With tragedy has come opportunity. More than $35 billion is spent each year on addiction treatment domestically. Residential rehabs often charge private insurers more than $50,000 per month of treatment. Much of the industry is frighteningly unregulated. "Patient brokering"—in which rehabs give kickbacks to third parties for new clients—is rampant, as are conflicts of interest. Evidence-based care can be difficult to find.
Granite aims to stand out in the field, and Green Mountain is its flagship center. We arrive after driving up a hill past apple orchards. It's a bucolic setting; from the main building, you can see Mount Washington and Ossipee Lake.
The morning goal-setting groups are just beginning. In a bright room, three dozen men sit on chairs in a circle, sharing affirmations. Other than a few visible sores, what is striking is how unremarkable they are. They could be anyone: the dad at the soccer game, a coworker, the kids at the Twenty-One Pilots concert, the guys at your gym. At one point the session leader—a recovering addict himself—asks how many of the men are parents and having a hard time dealing with missing their kids. Almost all raise a hand.
Some have been here before. For others, it is part of the conditions of their release. Some were dropped off. Many had trigger moments. "I don't remember the Fourth of July week," one older man says. Humility is a running theme. Spofford talks to clients, sharing tips. These, he says, are his people.
Spofford wishes people could see what he sees. He says this crisis isn't about addiction but something larger: a culture of isolation and a country where prescription meds are doled out in place of empathy; where a company like Purdue, which will declare bankruptcy within a month, has only recently been held accountable for decades of damage. The effects ripple out. He pointed at one of the women, walking into the cafeteria for lunch. "Right now, while she's in here, there's a dad somewhere holding s--- together. Working his job. His kids don't know where their mom is or what she's doing or that she's addicted to Percocet."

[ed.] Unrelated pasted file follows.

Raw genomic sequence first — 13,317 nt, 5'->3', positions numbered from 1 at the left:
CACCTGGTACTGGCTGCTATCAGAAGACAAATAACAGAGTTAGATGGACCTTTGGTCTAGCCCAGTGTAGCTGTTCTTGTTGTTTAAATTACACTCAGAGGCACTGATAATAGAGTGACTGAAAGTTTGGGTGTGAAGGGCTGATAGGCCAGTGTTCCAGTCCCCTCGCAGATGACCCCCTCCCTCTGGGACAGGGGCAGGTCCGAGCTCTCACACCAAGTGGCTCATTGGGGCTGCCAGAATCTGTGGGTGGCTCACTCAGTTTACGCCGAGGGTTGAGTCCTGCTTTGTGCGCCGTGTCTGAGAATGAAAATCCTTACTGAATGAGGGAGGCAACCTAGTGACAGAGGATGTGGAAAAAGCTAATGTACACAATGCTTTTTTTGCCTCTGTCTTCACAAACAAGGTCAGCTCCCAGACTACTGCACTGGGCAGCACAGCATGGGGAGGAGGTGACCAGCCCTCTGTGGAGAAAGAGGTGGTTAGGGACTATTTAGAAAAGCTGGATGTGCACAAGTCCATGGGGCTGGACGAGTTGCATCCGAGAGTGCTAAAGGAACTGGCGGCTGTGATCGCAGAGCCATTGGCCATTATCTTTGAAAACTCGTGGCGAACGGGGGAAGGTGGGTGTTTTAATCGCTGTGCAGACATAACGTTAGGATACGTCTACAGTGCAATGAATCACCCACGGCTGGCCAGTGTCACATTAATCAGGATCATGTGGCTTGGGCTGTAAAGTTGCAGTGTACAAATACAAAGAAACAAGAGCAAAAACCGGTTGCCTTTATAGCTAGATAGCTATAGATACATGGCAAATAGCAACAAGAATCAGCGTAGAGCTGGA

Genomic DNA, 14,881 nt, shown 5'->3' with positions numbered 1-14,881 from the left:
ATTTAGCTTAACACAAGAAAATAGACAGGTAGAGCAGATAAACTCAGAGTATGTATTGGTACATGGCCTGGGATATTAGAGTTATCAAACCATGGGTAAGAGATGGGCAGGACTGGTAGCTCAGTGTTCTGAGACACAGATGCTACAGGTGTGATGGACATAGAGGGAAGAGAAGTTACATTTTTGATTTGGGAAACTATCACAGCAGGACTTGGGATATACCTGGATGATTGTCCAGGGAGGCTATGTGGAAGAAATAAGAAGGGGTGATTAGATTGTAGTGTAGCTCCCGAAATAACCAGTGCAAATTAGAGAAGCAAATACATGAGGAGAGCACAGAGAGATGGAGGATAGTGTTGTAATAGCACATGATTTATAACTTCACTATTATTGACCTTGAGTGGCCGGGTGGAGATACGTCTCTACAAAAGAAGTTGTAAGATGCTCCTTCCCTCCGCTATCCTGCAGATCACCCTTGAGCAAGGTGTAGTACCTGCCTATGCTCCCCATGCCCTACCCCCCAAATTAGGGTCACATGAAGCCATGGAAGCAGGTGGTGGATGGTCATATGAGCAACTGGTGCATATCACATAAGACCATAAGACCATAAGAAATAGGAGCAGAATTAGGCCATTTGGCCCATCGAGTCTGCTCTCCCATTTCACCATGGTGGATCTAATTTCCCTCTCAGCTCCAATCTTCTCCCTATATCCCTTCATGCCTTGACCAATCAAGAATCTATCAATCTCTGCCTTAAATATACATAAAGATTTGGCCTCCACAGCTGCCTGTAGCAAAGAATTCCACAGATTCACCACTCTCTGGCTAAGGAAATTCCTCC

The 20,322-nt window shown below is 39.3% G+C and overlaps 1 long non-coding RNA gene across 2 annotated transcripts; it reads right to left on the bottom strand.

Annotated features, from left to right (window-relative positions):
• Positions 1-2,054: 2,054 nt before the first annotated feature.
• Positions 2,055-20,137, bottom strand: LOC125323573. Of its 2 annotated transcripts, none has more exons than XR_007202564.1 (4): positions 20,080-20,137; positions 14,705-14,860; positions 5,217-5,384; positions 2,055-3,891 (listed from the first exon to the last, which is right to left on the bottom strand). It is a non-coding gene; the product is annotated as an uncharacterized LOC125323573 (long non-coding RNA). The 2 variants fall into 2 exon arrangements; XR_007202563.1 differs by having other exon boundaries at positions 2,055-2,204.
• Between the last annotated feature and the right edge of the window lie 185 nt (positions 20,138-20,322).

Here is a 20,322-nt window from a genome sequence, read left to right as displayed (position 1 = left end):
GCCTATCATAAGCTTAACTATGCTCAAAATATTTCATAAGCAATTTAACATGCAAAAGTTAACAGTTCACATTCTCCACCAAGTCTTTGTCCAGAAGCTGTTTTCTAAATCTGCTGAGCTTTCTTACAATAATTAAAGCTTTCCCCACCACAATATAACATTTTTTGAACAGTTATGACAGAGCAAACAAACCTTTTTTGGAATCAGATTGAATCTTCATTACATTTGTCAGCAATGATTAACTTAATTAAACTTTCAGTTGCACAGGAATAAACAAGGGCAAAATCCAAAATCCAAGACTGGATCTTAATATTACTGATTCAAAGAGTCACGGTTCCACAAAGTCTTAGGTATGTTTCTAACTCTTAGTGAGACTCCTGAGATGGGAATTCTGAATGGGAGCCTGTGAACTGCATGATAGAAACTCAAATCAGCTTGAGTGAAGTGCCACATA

That afternoon, on the drive back, we talk about Hatch. Spofford says he remains stumped. He knows all the tells: raspy voice, "pinned" pupils, incessant scratching, a personality shift, "a jammed-out kind of junkie look." He says, "Not once did I look at him and go, 'Is he O.K.? Is he on drugs? Is he f----- up?'"
Spofford was there, earlier in the year, with 60 or 70 people, when Hatch got his 13-year medallion at AA. Spofford thinks back, where he was at each point over the last few years. Theoretically, he should understand addiction and relapse better than anyone. And still, he says, "it's really, really chilling."
By now, he has pieced together a timeline. Best Spofford can figure, Hatch used prescription meds on and off from 2014 until a worse relapse in the summer of '17. He thinks Jeff met a woman who introduced him to straight fentanyl and heroin, and then he got mixed up with her dealer. Here, Hatch compounded his mistakes. "I used heroin in Lawrence, I knew the drug dealers," Spofford says. "I was involved, prior to finding recovery, in street life. What came with that was street smarts. And Jeff does not really have that. Jeff is a UPenn graduate that played in the NFL. He's never been in the hood a day in his life. Never had to.
"He goes down and he picks up the dope and the dealer gives him some for going." Spofford says, grimacing. "With all the respect in the world: How f------ dumb can you be?" After all, relapse is one thing; trafficking is another. "I have to make the assumption that he didn't really understand in that moment that the crime would carry a 20-year sentence if he got arrested."
Spofford can only speculate, though. Spofford says he has spoken to Hatch "three or four times" since his firing. Amends have not been made. "I don't wish bad things for him," Spofford says. But he says, "Three and a half weeks ago, I thought he was my best friend and had 13 years of sobriety, and was an upstanding citizen. So what do I know?"